The Collaborative Consumption Myth

I’ve been reading a lot about Collaborative Consumption recently. And talking about it, and thinking about it but it still leaves me puzzled. As much as I want to believe in the power of peer-to-peer I keep coming back to the same concerns.

There’s a theoretical issue when it comes to the core idea of collaborative consumption. In many ways I think society is less peer-to-peer than ever. Increasingly, the things we do are moderated, interfaced, organised and ultimately controlled by third parties. In many cases by huge, un-democratic third parties.

To me, the irony of collaborative consumption is that society started out that way. In the most basic of market economies we traded between ourselves, locally and organised our own resource eco-systems. Industrialisation, economies of scale, division of labour and all the other elements of economic development have merely sought to streamline and commoditise these basic transactions. And this continues. We want more and more conversations so we get new platforms. We want to trade more and more items so we get online marketplaces. The move to efficiency and scale continues.

Then I look at the examples of collaborative consumption that are offered. I see names like eBay, AirBnB and Zipcar. Is any one of these a co-operative, not-for-profit, customer-owned social enterprise? No, not one. Many of them are large, highly profitable businesses, or at least heading that way. I’m not saying that for collaborative consumption to exist it must be about non-profit. But I fail to see how the arrival of new companies designed to sell new services in this marketplace heralds the arrival of a new social paradigm.

In other words, rather than collaborative consumption as a peer-to-peer revolution, it seems to me that collaborative consumption is the name given to the process of monetising and up-scaling what people already do. The shift is not a societal transformation but a simple extension of the parameters of industrialisation. Now businesses own our conversations and the sale of our own unwanted goods. Craigslist is an extension of newspaper classifieds. eBay is the new auction room. Where is the consumption revolution exactly?

At the extreme, perhaps collaborative consumption is regressive. By endorsing a massive centralisation of human interactions we’re handing over more power than ever. We’re allowing businesses to own more and more of us. I’m not even saying it’s a bad thing. But what I am saying is that we should know what we’re doing and give it a proper name that reflects this. We should drop the utopian vision of non-hierarchical, democratic, peer-to-peer revolution and either accept what we’ve made or make something that is genuinely revolutionary.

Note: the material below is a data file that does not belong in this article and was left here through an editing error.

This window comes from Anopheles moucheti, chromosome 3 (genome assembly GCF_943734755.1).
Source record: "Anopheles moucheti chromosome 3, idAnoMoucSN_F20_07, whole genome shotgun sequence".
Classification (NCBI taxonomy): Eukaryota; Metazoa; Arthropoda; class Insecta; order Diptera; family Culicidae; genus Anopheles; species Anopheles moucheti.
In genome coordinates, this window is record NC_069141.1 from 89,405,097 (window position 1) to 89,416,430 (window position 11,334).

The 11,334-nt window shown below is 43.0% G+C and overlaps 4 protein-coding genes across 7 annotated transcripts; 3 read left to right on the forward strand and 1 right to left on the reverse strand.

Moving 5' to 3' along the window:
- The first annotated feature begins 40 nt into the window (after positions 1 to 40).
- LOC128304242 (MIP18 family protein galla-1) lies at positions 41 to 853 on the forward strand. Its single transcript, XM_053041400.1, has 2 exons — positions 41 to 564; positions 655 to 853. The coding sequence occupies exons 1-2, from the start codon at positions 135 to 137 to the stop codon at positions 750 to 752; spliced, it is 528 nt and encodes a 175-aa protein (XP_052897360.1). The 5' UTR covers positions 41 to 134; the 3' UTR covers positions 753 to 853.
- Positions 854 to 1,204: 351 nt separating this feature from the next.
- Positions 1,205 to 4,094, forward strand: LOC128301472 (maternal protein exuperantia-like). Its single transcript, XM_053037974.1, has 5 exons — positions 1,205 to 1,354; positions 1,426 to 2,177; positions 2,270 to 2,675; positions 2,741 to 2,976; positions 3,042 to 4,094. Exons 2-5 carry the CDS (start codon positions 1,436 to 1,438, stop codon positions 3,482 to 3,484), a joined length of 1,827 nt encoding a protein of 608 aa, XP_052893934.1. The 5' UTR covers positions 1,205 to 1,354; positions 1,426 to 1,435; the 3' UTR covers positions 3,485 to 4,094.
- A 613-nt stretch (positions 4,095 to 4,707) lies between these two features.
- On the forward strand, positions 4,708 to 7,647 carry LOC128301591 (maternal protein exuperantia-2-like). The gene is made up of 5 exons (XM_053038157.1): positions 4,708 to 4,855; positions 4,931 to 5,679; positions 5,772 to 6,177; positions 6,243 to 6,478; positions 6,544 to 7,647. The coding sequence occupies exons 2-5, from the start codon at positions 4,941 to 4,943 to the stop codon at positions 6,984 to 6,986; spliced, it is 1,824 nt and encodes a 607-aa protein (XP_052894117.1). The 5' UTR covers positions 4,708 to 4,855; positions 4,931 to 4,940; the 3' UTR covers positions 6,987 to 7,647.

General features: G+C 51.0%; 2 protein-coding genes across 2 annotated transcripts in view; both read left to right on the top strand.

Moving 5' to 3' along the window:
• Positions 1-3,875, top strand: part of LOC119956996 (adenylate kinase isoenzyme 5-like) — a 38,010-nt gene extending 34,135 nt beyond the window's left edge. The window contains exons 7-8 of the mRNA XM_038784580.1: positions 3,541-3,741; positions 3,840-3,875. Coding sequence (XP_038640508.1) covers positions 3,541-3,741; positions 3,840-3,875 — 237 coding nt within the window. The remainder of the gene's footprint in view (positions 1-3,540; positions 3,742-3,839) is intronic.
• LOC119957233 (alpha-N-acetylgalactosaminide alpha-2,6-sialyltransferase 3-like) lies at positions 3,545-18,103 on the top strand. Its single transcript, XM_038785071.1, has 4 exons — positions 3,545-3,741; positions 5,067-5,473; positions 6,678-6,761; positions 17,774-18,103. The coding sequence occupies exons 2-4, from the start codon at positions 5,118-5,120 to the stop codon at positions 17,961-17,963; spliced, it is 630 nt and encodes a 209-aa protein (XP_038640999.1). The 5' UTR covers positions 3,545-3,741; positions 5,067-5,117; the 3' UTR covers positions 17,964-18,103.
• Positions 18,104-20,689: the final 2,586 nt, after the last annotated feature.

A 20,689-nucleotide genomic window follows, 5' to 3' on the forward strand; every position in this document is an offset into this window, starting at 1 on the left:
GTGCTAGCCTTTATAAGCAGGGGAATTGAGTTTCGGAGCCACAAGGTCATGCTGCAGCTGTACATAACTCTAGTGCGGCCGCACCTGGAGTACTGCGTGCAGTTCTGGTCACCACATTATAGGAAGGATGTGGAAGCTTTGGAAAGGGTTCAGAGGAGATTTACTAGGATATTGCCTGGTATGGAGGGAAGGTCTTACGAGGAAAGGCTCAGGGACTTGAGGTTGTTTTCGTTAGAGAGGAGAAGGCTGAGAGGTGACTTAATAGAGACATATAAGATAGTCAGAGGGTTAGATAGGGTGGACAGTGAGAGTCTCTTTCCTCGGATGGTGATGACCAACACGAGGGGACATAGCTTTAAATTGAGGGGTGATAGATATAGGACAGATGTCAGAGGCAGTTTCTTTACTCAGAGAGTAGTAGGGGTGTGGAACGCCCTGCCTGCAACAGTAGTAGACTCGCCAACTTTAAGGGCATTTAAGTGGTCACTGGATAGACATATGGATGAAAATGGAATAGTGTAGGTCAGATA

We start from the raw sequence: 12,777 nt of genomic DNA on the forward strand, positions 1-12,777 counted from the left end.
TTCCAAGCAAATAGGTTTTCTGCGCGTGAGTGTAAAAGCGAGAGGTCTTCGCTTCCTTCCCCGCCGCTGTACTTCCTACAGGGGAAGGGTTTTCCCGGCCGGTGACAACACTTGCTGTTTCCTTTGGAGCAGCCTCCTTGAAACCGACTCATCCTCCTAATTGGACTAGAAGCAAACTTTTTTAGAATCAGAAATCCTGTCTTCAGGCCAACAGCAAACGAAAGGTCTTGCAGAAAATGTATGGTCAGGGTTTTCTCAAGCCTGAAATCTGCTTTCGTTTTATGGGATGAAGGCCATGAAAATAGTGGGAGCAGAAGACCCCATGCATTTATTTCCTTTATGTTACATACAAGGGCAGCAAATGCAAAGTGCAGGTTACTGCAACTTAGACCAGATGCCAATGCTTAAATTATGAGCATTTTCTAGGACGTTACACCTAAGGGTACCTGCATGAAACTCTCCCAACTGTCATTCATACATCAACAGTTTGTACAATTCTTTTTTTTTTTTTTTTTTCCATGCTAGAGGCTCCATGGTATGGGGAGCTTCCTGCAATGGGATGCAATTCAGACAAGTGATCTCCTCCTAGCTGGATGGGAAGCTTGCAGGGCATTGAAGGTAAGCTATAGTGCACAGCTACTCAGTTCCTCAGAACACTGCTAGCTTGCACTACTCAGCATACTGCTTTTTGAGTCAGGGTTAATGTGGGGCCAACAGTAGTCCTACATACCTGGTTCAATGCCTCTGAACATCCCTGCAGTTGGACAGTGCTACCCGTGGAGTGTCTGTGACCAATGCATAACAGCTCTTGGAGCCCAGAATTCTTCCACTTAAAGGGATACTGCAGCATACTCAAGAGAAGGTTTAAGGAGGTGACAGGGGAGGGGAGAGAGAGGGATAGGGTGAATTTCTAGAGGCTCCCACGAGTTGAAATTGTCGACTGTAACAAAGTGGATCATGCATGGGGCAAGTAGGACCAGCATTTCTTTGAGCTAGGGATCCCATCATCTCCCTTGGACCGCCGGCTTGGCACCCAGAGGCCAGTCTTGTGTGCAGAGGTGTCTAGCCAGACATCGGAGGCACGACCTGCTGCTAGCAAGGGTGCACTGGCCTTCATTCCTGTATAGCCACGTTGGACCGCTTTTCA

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5 comments
  1. martinhowitt said:

    Interesting view, but I wonder if there’s more than a touch of the straw man here. EBay as a CC platform? I don’t consume stuff of ebay in collaboration with anyone else, it’s a straightforward sale between two independent parties. Sure we flag the seller as trustworthy but that is collaborative marketing rather than consumption, surely.

    For me the best example I can think of is when people live-tweet comment on the TV they are watching. That enhances the experience of watching TV and you start to consume it in a social way.

    I agree that in these cases our conversation is intermediated by a large unaccountable 3rd party company (Twitter). But they do at least get out of the way at such times…

    • Thanks for the comment. I agree that eBay doesn’t really seem much like collaboration but it is one one the primary examples used and one which sets off the alarm bells for me.

      I like the live tweeting example, but again (I know you acknowledge this) there is a large company making this activity possible. I guess my real issue is whether the very concept of peer-to-peer is actually viable. Any kind of mass-participation needs structure. And structure breeds hierarchy. Ultimately it seems to me that collaborative consumption simply can’t exist as the concept people present it as. In most cases it seems to be just a misleading term for incremental business efficiency improvements.

  2. nels said:

    Have to write an essay on hyper consumption. Stumbled upon that book about collaborative consumption. It appears to be a positive spin on hyper consumption . People naturally look for positives in the negative things in their lives and collaborative consumption is simply a false positive drawn from hyper consumption. What you wrote was helpful, and one of the few sources on the net not stating the revolutionary wonders of collaborative consumption.
    Thank you

    • Thanks for the comment. Great to know that the article is of interest. I think it’s important that people are able to see these things for what they are and separate the positive aspects from the huge over-selling of the general concept.

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